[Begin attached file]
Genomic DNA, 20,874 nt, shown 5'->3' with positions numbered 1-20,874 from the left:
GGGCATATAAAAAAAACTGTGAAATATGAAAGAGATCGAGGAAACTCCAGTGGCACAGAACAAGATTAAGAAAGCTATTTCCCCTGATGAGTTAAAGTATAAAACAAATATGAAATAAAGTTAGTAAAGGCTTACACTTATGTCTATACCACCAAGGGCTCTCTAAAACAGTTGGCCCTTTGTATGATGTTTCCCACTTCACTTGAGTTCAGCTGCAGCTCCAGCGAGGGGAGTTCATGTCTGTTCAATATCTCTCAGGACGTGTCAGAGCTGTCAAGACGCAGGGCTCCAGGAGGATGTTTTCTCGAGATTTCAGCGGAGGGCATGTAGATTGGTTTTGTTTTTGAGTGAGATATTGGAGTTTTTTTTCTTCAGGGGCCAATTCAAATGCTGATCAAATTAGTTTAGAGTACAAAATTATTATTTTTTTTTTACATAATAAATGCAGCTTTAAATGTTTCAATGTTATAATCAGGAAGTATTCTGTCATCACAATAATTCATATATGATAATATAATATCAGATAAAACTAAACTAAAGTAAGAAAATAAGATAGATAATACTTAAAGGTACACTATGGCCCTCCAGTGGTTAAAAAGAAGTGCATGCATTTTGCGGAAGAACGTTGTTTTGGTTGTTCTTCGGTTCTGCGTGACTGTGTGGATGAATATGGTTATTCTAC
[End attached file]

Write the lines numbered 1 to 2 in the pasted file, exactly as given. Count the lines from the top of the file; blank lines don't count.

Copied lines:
Genomic DNA, 20,874 nt, shown 5'->3' with positions numbered 1-20,874 from the left:
GGGCATATAAAAAAAACTGTGAAATATGAAAGAGATCGAGGAAACTCCAGTGGCACAGAACAAGATTAAGAAAGCTATTTCCCCTGATGAGTTAAAGTATAAAACAAATATGAAATAAAGTTAGTAAAGGCTTACACTTATGTCTATACCACCAAGGGCTCTCTAAAACAGTTGGCCCTTTGTATGATGTTTCCCACTTCACTTGAGTTCAGCTGCAGCTCCAGCGAGGGGAGTTCATGTCTGTTCAATATCTCTCAGGACGTGTCAGAGCTGTCAAGACGCAGGGCTCCAGGAGGATGTTTTCTCGAGATTTCAGCGGAGGGCATGTAGATTGGTTTTGTTTTTGAGTGAGATATTGGAGTTTTTTTTCTTCAGGGGCCAATTCAAATGCTGATCAAATTAGTTTAGAGTACAAAATTATTATTTTTTTTTTACATAATAAATGCAGCTTTAAATGTTTCAATGTTATAATCAGGAAGTATTCTGTCATCACAATAATTCATATATGATAATATAATATCAGATAAAACTAAACTAAAGTAAGAAAATAAGATAGATAATACTTAAAGGTACACTATGGCCCTCCAGTGGTTAAAAAGAAGTGCATGCATTTTGCGGAAGAACGTTGTTTTGGTTGTTCTTCGGTTCTGCGTGACTGTGTGGATGAATATGGTTATTCTAC